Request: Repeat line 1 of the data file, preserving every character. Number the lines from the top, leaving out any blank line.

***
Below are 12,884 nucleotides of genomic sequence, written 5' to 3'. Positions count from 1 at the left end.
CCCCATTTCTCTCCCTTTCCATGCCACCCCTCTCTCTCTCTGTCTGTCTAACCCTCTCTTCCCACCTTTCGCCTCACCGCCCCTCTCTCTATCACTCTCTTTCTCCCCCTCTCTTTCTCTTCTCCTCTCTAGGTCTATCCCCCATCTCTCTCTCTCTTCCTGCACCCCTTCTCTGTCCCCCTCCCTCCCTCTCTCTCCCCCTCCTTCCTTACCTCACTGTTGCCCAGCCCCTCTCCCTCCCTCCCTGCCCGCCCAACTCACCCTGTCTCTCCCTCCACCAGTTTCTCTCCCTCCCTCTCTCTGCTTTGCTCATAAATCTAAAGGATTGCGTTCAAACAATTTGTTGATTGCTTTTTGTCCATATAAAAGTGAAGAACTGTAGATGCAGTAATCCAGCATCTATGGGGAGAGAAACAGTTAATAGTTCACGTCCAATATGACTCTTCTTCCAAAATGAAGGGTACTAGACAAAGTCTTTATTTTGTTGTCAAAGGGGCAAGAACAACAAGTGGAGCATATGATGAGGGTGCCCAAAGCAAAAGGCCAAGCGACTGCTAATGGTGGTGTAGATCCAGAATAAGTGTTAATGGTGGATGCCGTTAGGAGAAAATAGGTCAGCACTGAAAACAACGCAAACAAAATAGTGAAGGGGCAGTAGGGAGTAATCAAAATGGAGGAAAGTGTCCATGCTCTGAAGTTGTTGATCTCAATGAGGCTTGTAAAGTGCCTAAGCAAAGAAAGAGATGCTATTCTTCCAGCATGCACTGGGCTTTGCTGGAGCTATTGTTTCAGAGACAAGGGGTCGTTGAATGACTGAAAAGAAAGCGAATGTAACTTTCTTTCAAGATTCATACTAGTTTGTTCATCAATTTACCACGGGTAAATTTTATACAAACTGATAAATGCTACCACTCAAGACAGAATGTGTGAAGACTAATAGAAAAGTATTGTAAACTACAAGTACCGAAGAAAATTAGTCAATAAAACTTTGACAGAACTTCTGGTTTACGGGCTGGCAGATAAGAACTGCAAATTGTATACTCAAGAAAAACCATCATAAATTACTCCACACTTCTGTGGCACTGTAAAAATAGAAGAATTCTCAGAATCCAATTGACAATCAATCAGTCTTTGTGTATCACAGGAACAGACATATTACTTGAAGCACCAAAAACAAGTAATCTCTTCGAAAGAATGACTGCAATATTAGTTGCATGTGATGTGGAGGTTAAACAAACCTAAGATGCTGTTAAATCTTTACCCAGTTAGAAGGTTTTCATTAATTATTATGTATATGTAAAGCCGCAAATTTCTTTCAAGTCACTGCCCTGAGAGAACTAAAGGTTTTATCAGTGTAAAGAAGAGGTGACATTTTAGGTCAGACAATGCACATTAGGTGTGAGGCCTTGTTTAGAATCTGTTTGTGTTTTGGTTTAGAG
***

Below are 12,884 nucleotides of genomic sequence, written 5' to 3'. Positions count from 1 at the left end.